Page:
"You gave an old woman a little moment of joy," she said.   "Thank you." 

I squeezed her hand, and then walked into the dim morning light.  Behind me, a door shut.  It was the sound of the closing of a life. 

I didn't pick up any more passengers that shift.  I drove aimlessly lost in thought.  For the rest of that day, I could hardly talk. What if that woman had gotten an angry driver, or one who was impatient to end his shift? 

What if I had refused to take the run, or had honked once, then driven away?

On a quick review, I don't think that I have done anything more important in my life. 

We're conditioned to think that our lives revolve around great moments. 

But great moments often catch us unaware . . . beautifully wrapped in what others may consider a small one. 


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Thursday, October 21, 2010

Coming out of a fog

When we experience those hazy days, unsure of which way to turn, feeling unfocused and running into things hidden in the mist that seem to surround us, we are said to be "in a fog" . . . visibility is limited and slows us down, just as when driving through a fog.  When driving, it is usually best to pull over and wait for the mist to clear . . . it is unwise to move quickly.

Sometimes in life, we may need to slow down . . . the fog could be a gift.  While most of us would prefer to not encounter life obstacles, being in a fog gets our attention and allows us to stop, do nothing . . . be still in that moment and get to the source of the haziness.  It could be an emotional issue that needs attention . . . looking within ourselves can teach important lessons in order to safely proceed.  Perhaps the fog is a reminder to simply slow down.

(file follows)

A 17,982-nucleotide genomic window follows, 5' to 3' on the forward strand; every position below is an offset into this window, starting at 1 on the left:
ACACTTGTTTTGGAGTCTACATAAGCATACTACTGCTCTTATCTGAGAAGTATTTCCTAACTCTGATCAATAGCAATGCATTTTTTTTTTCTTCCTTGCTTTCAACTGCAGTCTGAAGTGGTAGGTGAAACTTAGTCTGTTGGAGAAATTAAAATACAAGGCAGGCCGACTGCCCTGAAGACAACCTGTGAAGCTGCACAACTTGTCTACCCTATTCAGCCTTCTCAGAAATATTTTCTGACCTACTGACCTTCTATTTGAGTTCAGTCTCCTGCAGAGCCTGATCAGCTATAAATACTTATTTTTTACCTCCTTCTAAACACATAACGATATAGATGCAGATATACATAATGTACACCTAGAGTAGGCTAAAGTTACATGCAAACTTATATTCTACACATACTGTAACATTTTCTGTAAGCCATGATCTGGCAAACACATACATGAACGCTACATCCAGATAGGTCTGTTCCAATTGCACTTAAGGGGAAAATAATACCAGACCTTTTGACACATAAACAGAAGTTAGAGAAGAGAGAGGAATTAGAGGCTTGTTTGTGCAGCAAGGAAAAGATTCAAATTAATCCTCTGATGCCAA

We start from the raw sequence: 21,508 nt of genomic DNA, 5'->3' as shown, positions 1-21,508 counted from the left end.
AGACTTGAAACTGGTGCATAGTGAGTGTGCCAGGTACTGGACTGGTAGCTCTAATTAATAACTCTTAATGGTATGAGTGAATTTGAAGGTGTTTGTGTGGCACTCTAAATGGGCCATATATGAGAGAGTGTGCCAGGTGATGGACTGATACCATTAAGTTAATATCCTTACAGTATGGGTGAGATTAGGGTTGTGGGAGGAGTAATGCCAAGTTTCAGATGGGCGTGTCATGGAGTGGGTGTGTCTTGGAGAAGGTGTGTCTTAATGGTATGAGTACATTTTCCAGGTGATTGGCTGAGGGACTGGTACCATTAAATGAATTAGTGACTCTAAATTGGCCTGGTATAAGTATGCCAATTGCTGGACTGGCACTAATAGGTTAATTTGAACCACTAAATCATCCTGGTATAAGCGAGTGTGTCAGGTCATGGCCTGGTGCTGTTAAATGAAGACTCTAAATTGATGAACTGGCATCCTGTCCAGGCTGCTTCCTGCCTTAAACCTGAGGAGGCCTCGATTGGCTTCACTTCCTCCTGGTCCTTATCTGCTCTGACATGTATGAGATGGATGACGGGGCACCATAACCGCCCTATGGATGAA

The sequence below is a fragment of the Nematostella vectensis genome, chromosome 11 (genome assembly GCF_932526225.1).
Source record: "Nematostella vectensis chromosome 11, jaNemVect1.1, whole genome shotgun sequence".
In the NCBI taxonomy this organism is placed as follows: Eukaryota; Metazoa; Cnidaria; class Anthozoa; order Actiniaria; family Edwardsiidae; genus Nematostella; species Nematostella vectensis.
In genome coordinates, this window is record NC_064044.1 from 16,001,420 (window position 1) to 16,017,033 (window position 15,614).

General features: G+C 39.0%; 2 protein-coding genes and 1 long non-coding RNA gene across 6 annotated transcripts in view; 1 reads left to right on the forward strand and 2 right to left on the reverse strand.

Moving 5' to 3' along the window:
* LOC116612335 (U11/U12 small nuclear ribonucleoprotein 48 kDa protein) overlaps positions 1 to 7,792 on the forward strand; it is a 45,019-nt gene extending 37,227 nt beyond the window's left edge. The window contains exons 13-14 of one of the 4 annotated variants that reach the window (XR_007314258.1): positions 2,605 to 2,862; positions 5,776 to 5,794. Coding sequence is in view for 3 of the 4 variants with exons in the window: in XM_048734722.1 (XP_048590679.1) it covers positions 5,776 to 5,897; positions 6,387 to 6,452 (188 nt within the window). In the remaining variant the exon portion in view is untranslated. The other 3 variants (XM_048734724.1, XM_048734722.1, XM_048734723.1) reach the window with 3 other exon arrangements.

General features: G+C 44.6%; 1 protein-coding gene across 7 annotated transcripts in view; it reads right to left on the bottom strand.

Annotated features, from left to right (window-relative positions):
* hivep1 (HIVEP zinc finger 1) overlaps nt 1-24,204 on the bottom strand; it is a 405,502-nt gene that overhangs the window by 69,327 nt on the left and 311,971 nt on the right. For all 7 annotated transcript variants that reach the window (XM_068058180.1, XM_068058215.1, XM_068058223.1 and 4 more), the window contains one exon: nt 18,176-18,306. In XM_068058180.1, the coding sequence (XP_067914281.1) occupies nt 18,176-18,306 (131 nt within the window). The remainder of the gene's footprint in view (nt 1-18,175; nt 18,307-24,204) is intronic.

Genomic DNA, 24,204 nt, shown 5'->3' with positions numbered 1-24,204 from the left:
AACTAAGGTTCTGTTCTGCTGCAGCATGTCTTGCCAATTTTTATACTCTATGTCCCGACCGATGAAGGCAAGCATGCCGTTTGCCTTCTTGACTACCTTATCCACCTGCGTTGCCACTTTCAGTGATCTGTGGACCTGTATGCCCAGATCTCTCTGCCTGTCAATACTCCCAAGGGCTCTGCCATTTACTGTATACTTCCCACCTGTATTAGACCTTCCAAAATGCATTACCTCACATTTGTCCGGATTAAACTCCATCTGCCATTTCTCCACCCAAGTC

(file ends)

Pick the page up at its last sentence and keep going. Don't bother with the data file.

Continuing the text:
The fog is unpredictable, not knowing when it will creep up and when it will lift.  Slow down and wait for guidance that may come from within or the lights followed to get out of that fog . . . allow it to lift naturally, like a gentle breeze or the sun that burns it away.  The fog can lift as fast as it creeps up . . . a certainty is that the fog will lift, making it possible to move forward with clarity and inner wisdom.

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Faith and the darkness of the unknown

"When you come to the edge of all the light you know
and are about to step into the darkness of the unknown.
Faith is knowing that one of two things will happen.
There will be solid ground to stand on or
you will be taught to fly."

Author unknown

Life and society as we know it has been changing and in transition . . . the economy, the political scene and unemployment that has run out of control.  Each decision we make is just a part of the cycle of cause and effect, approaching the decision-making process having the faith and knowledge that there are always possibilities and choices available empowers the process of exploring what is most beneficial for each of us as individuals.  

The optimum word is faith.

In the darkness of the unknown, there is one thing that remains constant . . . if we are not happy with present life circumstances and the choices made, we have the power to make different choices.  There are always choices . . . take the time to consider those options and ponder the possible outcomes with heightened awareness rather than make rash decisions based on emotion.

Faith is putting all your eggs in God's basket, 
then counting your blessings before they hatch.
  ~Ramona C. Carroll

Faith has never let me down . . . fears do.